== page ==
The Los Angeles Audio Show Hits the Ground Running Friday

For a first-time audio show, the Los Angeles Audio Show's (LAAS) June 2–4 stint in the Sheraton Gateway Hotel, adjacent to LAX, could very well move the bar higher for consumer audio show expectations. With 116 active exhibit rooms—participation was intentionally capped so that show manager Marine Presson could keep a handle on things during this initial run—348 brands and manufacturers, and a >8000ft2 HeadGear Planet with 35 booths in the "affordable section" and another five in the "Xtreme section," this looks like it is going to be one helluva show.

Of course, for a show that bears the imprint of Bob Levi, President of the Los Angeles and Orange County Audio Society (LAOCAS), there are all the unique features that reflect LAAS's Southern California/Hollywood pedigree. "We got gear and we got beer," said Bill Kanner, whose Kanner PR firm has been working full-time on the show, as he spoke about the 17 California craft beers that will available. To that we must add Starke Sound's 2300ft2 of "pure audio visual entertainment" in the form of Dolby Atmos Dual Home Theater exhibit, The BBB featuring Bernie Dressel holding forth on Friday evening starting at 5:30pm, the five sound-equipped cars on display from Sony and Harman, the Sony-sponsored Magic Bus that will feature a special album release with Fiona Joy Saturday at 3pm, cigar rolling poolside, and a separate vinyl marketplace. You can find all the events here.

"Sony is bringing everything they can," said Marine Presson, show organizer, who joined Kanner on the phone to give Stereophile the inside scoop. "They cut across six product categories, which is something they've never done before at a regional show.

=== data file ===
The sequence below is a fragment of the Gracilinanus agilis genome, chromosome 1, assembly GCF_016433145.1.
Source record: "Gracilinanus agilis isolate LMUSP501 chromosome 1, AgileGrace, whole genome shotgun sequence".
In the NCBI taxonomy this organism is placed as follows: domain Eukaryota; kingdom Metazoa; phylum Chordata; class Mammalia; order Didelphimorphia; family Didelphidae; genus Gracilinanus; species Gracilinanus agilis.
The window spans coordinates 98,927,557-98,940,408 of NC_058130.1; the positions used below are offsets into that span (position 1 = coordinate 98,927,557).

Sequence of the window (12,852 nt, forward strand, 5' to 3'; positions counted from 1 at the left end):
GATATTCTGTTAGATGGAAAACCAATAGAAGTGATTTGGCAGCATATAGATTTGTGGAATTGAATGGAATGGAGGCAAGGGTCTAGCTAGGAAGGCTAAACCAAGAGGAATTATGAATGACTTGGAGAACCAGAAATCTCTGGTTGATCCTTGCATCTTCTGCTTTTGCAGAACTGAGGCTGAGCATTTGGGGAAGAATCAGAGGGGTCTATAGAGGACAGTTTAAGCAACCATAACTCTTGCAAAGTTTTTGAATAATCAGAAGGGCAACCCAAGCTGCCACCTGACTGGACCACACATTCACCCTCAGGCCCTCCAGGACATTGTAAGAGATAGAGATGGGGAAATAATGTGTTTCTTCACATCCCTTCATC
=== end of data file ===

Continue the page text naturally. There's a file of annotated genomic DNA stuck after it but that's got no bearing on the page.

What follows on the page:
"Their commitment is remarkable, and indicative of the fact that they know we're on to something," added Kanner.

Equally remarkable, in my experience, is the level of outreach LAAS has made to the non-audiophile community in music-centric Los Angeles. Every LA County university and college that has a Music Department has been contacted, with all students offered free admission to the show on all days. The KJAZZ radio station, various "ethnic" TV syndicators, standard TV news and features outlets, and business journals have also received outreach. "Everything short of holding a gun to their heads and ordering them to be here, I've done," said Kanner.

Both Ends of the Spectrum
Kanner and Presson want people to know that while there will be a lot of "absurdly expensive audio systems on display," there will also be Steve Lefkowicz's "Getting Started" room that will feature eight different systems, priced $500–$3000. People will be able to bring their own music and test it out, with help from people who 'know and understand."

"Music makes lives better," Kanner said. "There an awful lot of people who can't afford the huge systems, but are interested in better music reproduction than they get now or really know about. That's why we've created space and exhibits for those people. We want to expand the market for audio equipment and music in general to people who do not live, eat, and breathe audio stuff but like music. The more they know about equipment that can provide music, the more they can enjoy music, and the more this industry will thrive. We believe that, ultimately, the gear is in service to the music. Hence our theme: Hear to Make Music."